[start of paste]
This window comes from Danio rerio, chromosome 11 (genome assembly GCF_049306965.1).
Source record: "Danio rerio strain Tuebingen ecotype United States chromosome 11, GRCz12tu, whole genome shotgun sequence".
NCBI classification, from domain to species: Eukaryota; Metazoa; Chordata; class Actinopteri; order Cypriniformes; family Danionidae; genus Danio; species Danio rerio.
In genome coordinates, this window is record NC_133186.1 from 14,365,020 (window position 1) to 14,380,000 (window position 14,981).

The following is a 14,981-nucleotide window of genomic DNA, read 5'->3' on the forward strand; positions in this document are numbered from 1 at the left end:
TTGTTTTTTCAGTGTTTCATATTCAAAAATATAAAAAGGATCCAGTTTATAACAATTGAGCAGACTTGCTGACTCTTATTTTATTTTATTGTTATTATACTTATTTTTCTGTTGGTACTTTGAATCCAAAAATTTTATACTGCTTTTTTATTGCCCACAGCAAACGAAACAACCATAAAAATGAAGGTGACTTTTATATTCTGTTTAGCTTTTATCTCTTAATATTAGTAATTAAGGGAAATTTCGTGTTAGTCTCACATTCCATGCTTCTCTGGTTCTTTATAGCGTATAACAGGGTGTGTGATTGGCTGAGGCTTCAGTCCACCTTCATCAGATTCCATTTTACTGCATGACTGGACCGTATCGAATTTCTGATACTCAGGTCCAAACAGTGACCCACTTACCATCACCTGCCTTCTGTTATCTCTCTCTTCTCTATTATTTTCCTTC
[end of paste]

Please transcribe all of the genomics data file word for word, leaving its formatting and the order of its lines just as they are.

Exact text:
This window comes from Danio rerio, chromosome 11 (genome assembly GCF_049306965.1).
Source record: "Danio rerio strain Tuebingen ecotype United States chromosome 11, GRCz12tu, whole genome shotgun sequence".
NCBI classification, from domain to species: Eukaryota; Metazoa; Chordata; class Actinopteri; order Cypriniformes; family Danionidae; genus Danio; species Danio rerio.
In genome coordinates, this window is record NC_133186.1 from 14,365,020 (window position 1) to 14,380,000 (window position 14,981).

The following is a 14,981-nucleotide window of genomic DNA, read 5'->3' on the forward strand; positions in this document are numbered from 1 at the left end:
TTGTTTTTTCAGTGTTTCATATTCAAAAATATAAAAAGGATCCAGTTTATAACAATTGAGCAGACTTGCTGACTCTTATTTTATTTTATTGTTATTATACTTATTTTTCTGTTGGTACTTTGAATCCAAAAATTTTATACTGCTTTTTTATTGCCCACAGCAAACGAAACAACCATAAAAATGAAGGTGACTTTTATATTCTGTTTAGCTTTTATCTCTTAATATTAGTAATTAAGGGAAATTTCGTGTTAGTCTCACATTCCATGCTTCTCTGGTTCTTTATAGCGTATAACAGGGTGTGTGATTGGCTGAGGCTTCAGTCCACCTTCATCAGATTCCATTTTACTGCATGACTGGACCGTATCGAATTTCTGATACTCAGGTCCAAACAGTGACCCACTTACCATCACCTGCCTTCTGTTATCTCTCTCTTCTCTATTATTTTCCTTC